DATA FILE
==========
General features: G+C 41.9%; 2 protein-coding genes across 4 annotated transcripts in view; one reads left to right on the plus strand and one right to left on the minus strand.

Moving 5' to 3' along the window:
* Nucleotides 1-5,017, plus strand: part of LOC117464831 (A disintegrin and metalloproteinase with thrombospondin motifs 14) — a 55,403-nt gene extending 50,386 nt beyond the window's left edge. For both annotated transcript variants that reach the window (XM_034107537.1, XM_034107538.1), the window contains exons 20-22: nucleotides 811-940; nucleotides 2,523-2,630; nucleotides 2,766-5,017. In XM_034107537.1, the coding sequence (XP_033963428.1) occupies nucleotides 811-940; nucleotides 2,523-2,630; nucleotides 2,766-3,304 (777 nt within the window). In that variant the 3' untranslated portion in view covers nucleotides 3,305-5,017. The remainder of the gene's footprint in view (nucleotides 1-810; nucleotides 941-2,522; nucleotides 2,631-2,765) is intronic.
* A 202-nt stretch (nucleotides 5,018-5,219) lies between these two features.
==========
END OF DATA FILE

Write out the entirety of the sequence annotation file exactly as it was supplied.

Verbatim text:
General features: G+C 41.9%; 2 protein-coding genes across 4 annotated transcripts in view; one reads left to right on the plus strand and one right to left on the minus strand.

Moving 5' to 3' along the window:
* Nucleotides 1-5,017, plus strand: part of LOC117464831 (A disintegrin and metalloproteinase with thrombospondin motifs 14) — a 55,403-nt gene extending 50,386 nt beyond the window's left edge. For both annotated transcript variants that reach the window (XM_034107537.1, XM_034107538.1), the window contains exons 20-22: nucleotides 811-940; nucleotides 2,523-2,630; nucleotides 2,766-5,017. In XM_034107537.1, the coding sequence (XP_033963428.1) occupies nucleotides 811-940; nucleotides 2,523-2,630; nucleotides 2,766-3,304 (777 nt within the window). In that variant the 3' untranslated portion in view covers nucleotides 3,305-5,017. The remainder of the gene's footprint in view (nucleotides 1-810; nucleotides 941-2,522; nucleotides 2,631-2,765) is intronic.
* A 202-nt stretch (nucleotides 5,018-5,219) lies between these two features.